The Asian or Asiatic Elephant (Elephas maximus) is the only living species of the genus Elephas and is native to Southeast Asia from India in the west to Borneo in the east. Three subspecies are recognized: E. m. maximus from Sri Lanka, the E. m. indicus from mainland Asia, and E. m. sumatranus from the island of Sumatra. Asian Elephants are the largest living land animals in Asia.

Since 1986, E. maximus has been listed as “Endangered” on the IUCN Red List, as the population has declined by at least 50% over the last three generations (estimated to be 60–75 years). Asian Elephants are primarily threatened by degradation, fragmentation and loss of habitat, and poaching.

In general, the Asian Elephant is smaller than the African Elephant and has the highest body point on the head. The back is convex or level. The ears are small with dorsal borders folded laterally. It has up to 20 pairs of ribs and 34 caudal vertebrae. The feet have more nail-like structures than those of African Elephant: five on each forefoot, and four on each hind foot.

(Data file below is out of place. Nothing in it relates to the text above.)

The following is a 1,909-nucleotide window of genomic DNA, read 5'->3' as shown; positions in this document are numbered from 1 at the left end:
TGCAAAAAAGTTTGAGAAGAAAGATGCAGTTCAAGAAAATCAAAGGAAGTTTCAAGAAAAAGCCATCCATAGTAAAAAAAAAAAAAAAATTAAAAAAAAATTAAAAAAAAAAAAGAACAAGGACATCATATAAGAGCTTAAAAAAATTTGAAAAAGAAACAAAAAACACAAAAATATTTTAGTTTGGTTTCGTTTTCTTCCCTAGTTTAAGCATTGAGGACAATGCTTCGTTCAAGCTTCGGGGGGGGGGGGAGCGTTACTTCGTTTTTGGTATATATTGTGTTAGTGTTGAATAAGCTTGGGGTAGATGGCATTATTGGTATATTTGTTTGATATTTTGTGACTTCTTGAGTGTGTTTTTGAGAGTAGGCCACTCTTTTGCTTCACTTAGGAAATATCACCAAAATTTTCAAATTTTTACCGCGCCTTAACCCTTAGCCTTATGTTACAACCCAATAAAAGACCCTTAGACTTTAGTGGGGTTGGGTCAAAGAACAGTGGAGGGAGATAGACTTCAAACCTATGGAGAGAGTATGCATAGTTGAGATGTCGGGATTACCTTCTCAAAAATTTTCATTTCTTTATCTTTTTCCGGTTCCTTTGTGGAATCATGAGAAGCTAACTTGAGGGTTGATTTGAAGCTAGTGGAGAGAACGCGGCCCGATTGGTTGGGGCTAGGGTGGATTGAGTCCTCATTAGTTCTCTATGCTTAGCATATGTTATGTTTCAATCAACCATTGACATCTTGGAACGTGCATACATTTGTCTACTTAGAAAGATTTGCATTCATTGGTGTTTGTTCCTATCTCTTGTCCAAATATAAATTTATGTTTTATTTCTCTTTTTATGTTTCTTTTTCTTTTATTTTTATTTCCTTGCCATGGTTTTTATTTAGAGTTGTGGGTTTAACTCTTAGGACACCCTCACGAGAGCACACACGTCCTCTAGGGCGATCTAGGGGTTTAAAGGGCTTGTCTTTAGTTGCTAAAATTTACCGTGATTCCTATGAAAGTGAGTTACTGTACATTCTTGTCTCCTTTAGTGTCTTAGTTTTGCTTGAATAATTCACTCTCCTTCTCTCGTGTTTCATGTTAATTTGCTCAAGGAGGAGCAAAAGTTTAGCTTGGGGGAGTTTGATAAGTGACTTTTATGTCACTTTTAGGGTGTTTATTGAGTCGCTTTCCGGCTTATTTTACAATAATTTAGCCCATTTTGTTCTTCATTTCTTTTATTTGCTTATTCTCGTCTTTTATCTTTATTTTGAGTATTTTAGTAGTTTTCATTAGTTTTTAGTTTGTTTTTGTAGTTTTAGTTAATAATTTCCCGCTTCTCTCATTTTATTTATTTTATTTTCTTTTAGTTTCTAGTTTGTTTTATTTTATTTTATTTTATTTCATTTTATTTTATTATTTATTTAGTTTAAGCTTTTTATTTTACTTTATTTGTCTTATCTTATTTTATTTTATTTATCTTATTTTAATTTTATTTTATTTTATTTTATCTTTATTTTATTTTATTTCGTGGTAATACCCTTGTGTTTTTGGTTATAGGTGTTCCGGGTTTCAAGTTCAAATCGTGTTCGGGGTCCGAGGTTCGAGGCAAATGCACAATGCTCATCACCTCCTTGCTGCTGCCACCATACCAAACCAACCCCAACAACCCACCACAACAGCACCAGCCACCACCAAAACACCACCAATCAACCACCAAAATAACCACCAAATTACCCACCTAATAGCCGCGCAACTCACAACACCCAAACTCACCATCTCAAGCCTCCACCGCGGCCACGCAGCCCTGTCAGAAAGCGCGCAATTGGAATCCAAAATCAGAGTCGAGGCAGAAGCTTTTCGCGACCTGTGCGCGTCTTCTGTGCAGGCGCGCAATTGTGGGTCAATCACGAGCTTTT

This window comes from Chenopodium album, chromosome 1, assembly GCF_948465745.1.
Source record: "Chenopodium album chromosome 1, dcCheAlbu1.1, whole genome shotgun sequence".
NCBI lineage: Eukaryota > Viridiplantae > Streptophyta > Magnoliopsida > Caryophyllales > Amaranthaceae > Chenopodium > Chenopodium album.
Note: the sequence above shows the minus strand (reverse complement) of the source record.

Night Safari, the world’s first nocturnal wildlife park, is a 12-time winner of the Best Attraction category awarded by Singapore Tourism Board. In 2014, the park also received an Exceptional Achievement Award in the Special Recognition category for winning the Best Visitor Attraction Experience award consecutively for three years.

This internationally acclaimed leisure attraction embodies innovation and creativity in products and services, and service quality, thus attracting more than 1.1 million visitors annually. More than 1,000 animals from close to 120 species (of which almost 35% are threatened) inhabit the 35-hectare park.